Patients with peripheral arterial disease (PAD) frequently have functional limitations and symptoms of claudication that impact adversely on their quality of life. Many progress to critical limb ischemia requiring revascularization. Vascular inflammation and insulin resistance are two important and interdependent conditions that are associated with atherosclerosis. Moreover, both inflammation and insulin resistance cause abnormalities in vascular function and insulin resistance interferes with skeletal muscle metabolism. As such, inflammation and insulin resistance provide attractive targets for therapy that could potentially ameliorate the development of symptomatic PAD or improve the function and clinical outcomes of patients with PAD. Accordingly, the applicants propose three specific aims to determine whether inflammation and insulin resistance contribute to the functional and clinical consequences of PAD. First, a prospective, nested, case-control evaluation will be performed to test the hypothesis that baseline plasma levels of inflammatory cytokines (e.g. interleukin (IL)-4, IL-6, IL-18, macrophage inhibiting cytokine-1, CD 40 ligand) among healthy men are associated with the development of future symptomatic PAD. Second, to test the hypothesis that inflammation and insulin resistance contribute to reduced walking distance in patients with intermittent claudication by impairing vascular reactivity and skeletal muscle metabolic function, plasma markers of inflammation and insulin resistance, endothelium-dependent and independent vasodilation (by vascular ultrasonography) and skeletal muscle glucose utilization (by [18F] FDG positron emission tomography) will be measured before and after 12 weeks of treatment with rosiglitazone, atorvastatin or placebo in a 2x2 factorial design protocol. Third, to test the hypothesis that inflammation and insulin resistance are associated with the incidence and progression of vein graft disease in patients undergoing lower extremity vein bypass, functional and morphologic changes in vein grafts (measured by ultrasound and magnetic resonance imaging) will be assessed and related to inflammation and insulin resistance and to a composite clinical outcome of graft occlusion, re-intervention or major amputation. It is anticipated that the findings from this investigation will uncover novel pathophysiologic mechanisms and foster a new paradigm for the treatment of PAD.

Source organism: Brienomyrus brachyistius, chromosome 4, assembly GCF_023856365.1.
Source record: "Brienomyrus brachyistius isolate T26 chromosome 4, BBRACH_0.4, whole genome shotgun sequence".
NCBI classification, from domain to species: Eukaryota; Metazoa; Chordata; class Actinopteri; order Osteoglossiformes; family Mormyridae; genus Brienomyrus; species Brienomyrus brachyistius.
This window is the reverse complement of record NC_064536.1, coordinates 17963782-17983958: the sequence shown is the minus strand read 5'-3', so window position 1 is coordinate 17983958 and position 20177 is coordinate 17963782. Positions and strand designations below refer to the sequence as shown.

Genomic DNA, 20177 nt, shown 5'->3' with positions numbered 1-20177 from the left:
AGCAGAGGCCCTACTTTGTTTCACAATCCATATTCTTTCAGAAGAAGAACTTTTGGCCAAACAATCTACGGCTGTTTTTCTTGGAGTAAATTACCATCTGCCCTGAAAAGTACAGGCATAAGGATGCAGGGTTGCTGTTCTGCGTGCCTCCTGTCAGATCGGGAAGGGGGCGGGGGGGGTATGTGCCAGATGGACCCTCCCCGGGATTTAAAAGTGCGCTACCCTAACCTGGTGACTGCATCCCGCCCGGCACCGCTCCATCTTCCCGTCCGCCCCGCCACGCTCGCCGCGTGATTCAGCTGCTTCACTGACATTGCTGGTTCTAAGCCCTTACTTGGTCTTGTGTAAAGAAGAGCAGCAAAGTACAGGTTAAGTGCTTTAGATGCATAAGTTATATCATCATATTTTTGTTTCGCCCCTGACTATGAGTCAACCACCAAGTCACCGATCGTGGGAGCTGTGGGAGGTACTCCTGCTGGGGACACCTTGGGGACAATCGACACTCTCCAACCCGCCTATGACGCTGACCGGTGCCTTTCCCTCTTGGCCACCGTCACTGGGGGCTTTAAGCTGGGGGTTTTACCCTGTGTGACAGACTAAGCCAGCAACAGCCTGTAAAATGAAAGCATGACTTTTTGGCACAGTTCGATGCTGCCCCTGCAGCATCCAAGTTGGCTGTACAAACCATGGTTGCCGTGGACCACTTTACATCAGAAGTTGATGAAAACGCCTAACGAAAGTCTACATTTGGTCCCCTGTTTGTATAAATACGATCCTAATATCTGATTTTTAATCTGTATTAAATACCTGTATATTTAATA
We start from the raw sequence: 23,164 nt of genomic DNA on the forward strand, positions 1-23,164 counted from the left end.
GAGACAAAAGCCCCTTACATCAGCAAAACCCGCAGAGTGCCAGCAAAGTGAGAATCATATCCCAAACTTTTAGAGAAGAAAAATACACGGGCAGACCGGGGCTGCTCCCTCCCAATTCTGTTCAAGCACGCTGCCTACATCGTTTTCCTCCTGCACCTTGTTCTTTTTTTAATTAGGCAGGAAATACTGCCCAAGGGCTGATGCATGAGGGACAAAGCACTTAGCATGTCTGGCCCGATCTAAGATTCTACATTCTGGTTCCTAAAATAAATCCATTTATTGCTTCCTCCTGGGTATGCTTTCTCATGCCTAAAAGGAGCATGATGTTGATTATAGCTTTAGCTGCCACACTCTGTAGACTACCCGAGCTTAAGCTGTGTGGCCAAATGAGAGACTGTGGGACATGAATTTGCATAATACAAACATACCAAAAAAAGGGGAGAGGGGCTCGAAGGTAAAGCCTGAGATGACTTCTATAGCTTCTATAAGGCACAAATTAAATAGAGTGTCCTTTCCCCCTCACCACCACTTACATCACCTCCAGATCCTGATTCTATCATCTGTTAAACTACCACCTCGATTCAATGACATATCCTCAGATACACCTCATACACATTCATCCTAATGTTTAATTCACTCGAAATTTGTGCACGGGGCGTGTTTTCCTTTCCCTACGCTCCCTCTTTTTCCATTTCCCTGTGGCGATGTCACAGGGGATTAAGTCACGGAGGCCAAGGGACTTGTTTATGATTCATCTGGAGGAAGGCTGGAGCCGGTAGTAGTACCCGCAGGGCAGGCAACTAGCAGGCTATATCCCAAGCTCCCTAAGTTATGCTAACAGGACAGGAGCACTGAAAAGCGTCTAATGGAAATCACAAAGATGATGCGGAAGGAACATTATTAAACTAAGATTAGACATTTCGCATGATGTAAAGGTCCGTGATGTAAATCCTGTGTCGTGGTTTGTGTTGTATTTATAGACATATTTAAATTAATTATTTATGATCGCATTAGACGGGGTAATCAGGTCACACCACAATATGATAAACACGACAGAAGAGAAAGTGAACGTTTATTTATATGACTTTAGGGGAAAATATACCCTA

National Institute of Health (NIH)
National Heart, Lung, and Blood Institute (NHLBI)
Research Project (R01)
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Special Emphasis Panel (ZHL1-CSR-I (S1))
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Ershow, Abby
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Brigham and Women's Hospital
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